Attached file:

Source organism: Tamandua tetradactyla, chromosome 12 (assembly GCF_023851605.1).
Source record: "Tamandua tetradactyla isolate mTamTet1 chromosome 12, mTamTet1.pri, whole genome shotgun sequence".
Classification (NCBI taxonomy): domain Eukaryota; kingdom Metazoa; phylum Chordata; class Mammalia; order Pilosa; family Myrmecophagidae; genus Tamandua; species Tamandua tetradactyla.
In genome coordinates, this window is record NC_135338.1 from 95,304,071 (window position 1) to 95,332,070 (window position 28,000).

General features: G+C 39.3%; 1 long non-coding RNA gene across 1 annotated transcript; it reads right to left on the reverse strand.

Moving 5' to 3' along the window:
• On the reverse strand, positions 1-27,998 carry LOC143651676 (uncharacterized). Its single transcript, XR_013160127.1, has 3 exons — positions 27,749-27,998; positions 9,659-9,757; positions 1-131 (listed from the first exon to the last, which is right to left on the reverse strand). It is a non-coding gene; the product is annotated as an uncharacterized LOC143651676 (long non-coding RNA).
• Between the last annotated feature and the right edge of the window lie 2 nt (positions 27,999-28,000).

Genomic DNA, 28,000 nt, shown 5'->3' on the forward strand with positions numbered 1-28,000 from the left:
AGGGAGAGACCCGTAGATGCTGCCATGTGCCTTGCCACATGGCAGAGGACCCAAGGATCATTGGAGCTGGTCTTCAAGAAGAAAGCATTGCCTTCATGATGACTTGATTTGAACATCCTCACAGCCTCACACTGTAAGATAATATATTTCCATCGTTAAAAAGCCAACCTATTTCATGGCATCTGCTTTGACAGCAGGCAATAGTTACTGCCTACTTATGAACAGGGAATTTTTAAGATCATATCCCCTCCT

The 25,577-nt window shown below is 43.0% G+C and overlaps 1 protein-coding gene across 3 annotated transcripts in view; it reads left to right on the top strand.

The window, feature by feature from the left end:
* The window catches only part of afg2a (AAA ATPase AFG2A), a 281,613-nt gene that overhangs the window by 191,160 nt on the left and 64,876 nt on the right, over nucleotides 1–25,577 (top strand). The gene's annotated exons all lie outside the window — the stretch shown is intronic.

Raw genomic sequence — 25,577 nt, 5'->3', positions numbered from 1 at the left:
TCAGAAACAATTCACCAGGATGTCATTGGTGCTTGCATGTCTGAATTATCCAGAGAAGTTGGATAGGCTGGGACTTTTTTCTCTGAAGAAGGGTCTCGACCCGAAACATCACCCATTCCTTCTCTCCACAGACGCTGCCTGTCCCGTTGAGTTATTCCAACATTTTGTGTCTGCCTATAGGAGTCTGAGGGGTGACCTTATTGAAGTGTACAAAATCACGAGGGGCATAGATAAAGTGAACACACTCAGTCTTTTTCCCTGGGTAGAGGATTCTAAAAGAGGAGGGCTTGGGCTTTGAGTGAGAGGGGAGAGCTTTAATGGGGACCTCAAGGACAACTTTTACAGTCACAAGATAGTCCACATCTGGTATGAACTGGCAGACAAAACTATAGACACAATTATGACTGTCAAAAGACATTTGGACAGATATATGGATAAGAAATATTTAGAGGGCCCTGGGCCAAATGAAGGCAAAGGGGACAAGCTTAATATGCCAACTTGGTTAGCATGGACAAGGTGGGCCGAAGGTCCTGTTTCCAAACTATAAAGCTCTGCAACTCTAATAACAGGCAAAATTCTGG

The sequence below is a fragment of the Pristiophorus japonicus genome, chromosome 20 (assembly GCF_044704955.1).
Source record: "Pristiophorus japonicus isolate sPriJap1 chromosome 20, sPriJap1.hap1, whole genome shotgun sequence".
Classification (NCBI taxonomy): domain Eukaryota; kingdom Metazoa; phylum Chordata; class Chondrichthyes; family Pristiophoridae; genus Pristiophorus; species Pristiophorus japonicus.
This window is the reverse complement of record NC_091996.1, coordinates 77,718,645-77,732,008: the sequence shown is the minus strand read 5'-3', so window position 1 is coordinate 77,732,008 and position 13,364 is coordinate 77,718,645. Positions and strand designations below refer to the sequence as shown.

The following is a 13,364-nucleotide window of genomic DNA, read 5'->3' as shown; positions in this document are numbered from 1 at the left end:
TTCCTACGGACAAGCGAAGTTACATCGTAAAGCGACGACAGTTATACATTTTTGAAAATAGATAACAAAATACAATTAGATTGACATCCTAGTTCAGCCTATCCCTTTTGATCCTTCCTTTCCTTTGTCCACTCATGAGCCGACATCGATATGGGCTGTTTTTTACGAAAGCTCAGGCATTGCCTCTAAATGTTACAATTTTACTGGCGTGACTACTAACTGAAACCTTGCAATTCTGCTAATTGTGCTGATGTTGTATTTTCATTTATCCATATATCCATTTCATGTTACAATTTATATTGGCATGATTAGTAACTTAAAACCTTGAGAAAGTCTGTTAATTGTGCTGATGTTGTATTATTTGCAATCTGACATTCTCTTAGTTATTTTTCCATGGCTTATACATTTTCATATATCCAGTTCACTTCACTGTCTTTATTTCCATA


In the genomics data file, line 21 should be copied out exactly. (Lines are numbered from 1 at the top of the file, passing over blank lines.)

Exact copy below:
TTCCTACGGACAAGCGAAGTTACATCGTAAAGCGACGACAGTTATACATTTTTGAAAATAGATAACAAAATACAATTAGATTGACATCCTAGTTCAGCCTATCCCTTTTGATCCTTCCTTTCCTTTGTCCACTCATGAGCCGACATCGATATGGGCTGTTTTTTACGAAAGCTCAGGCATTGCCTCTAAATGTTACAATTTTACTGGCGTGACTACTAACTGAAACCTTGCAATTCTGCTAATTGTGCTGATGTTGTATTTTCATTTATCCATATATCCATTTCATGTTACAATTTATATTGGCATGATTAGTAACTTAAAACCTTGAGAAAGTCTGTTAATTGTGCTGATGTTGTATTATTTGCAATCTGACATTCTCTTAGTTATTTTTCCATGGCTTATACATTTTCATATATCCAGTTCACTTCACTGTCTTTATTTCCATA